Duration of exposure and the dose-response model of PTSD.

University of Washington Medical School, Department of Psychiatry and Behavioral Sciences, Box 356560, Seattle,WA 98195-0650, USA.
Journal of Interpersonal Violence (Impact Factor: 1.64). 03/2009; 25(1):63-74. DOI: 10.1177/0886260508329131
Source: PubMed

ABSTRACT A dose-response model underlies posttraumatic stress disorder (PTSD) and posits a relationship between event magnitude and clinical outcome. The present study examines whether one index of event magnitude--duration of exposure--contributes to risk of PTSD among female victims of sexual assault. Findings support a small but significant contribution of event duration to clinical status in the immediate aftermath of trauma but not at 3-month follow-up. The opposite pattern is obtained for subjective appraisals of threat. These findings add to a growing literature that suggests that a simple application of the dose-response model to objective event characteristics may be insufficient to explain the risk of PTSD.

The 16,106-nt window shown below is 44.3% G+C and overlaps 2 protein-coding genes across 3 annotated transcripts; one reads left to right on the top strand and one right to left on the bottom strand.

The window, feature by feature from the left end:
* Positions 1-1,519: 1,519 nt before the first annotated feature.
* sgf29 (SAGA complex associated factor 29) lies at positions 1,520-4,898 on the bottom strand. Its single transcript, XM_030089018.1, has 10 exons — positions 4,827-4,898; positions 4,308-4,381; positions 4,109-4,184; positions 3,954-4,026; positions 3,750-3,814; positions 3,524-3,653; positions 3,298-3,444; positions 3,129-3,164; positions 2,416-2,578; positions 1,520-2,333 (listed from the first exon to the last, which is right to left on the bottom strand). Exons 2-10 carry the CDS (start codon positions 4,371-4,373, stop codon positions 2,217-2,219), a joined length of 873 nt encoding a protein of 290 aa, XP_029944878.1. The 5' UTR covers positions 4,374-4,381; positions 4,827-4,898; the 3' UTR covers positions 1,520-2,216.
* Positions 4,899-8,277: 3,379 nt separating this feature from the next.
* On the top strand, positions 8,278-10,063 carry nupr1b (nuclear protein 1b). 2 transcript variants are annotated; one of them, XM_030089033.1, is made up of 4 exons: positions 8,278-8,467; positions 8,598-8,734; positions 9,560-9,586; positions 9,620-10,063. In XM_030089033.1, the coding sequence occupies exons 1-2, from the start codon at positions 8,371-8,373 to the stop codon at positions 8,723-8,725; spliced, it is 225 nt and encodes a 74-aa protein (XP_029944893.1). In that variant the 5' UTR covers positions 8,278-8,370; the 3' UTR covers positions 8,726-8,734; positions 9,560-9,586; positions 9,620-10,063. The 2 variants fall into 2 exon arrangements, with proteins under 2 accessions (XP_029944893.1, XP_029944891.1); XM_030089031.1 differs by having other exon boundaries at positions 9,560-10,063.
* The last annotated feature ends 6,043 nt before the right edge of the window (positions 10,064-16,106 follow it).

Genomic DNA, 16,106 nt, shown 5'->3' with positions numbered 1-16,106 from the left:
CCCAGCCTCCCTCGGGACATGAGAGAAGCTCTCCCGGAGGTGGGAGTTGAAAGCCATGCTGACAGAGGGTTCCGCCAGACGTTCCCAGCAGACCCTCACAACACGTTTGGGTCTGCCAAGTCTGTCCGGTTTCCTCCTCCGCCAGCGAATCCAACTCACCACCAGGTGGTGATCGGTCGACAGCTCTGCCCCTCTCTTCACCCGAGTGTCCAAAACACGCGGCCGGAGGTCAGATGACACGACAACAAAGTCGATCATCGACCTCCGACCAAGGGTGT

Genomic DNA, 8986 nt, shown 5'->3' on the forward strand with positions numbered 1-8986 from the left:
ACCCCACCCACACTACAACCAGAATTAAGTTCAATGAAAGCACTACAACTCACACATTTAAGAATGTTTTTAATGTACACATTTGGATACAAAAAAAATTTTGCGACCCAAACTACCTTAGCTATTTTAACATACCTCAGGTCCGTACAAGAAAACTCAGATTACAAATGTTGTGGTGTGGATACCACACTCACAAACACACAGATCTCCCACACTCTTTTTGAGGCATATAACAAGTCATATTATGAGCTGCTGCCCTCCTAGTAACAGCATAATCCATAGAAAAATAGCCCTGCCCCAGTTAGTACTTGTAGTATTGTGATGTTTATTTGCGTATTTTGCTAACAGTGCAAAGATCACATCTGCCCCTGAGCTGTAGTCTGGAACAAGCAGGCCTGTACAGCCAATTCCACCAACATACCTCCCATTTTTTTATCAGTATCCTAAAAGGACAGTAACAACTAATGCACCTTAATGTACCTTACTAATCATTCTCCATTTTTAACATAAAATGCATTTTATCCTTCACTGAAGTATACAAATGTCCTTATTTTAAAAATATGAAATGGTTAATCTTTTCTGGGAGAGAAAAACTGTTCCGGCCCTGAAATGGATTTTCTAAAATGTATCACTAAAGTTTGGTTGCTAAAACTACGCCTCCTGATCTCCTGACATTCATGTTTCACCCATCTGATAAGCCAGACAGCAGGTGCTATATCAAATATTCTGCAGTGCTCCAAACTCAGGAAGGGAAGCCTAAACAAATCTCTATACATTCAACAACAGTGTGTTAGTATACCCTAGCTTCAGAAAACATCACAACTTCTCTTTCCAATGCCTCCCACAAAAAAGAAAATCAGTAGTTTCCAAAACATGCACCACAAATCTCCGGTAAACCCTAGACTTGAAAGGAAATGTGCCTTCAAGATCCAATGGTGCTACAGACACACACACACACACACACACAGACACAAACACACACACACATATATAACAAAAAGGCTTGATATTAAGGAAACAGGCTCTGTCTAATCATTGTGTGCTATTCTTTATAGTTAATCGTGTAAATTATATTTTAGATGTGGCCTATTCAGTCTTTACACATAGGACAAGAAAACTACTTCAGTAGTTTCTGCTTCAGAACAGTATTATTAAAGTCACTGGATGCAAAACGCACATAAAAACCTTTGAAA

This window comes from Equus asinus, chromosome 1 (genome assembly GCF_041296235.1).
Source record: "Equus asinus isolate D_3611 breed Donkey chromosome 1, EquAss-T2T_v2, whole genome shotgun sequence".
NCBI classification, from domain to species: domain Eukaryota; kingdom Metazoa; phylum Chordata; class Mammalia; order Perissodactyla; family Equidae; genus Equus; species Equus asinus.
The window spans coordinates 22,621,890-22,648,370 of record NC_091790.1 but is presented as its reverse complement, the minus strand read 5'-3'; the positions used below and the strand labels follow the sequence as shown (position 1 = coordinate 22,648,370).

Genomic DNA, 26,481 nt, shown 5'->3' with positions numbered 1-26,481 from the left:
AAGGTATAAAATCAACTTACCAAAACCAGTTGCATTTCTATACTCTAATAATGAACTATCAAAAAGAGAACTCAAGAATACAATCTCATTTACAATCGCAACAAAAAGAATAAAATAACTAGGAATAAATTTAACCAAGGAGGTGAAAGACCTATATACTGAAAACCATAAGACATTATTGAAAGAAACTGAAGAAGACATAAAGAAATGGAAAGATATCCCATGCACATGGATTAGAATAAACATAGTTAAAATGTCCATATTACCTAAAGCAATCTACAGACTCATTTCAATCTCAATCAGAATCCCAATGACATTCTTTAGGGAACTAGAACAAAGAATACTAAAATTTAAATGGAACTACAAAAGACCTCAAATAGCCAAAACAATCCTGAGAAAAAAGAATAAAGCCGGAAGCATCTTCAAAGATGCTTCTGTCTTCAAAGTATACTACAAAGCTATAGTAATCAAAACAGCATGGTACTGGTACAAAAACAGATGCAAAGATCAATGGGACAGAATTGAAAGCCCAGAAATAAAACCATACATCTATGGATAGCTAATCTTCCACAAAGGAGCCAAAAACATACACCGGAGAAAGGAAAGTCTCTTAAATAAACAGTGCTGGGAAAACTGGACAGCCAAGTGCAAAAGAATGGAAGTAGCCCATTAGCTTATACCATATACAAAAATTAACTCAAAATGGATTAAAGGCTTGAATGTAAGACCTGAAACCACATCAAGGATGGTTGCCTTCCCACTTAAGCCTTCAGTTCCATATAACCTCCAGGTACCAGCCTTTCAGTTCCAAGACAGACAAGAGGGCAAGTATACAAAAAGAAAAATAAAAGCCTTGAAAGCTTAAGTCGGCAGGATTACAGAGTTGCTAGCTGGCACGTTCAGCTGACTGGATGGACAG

Available from: Debra Kaysen, May 25, 2015
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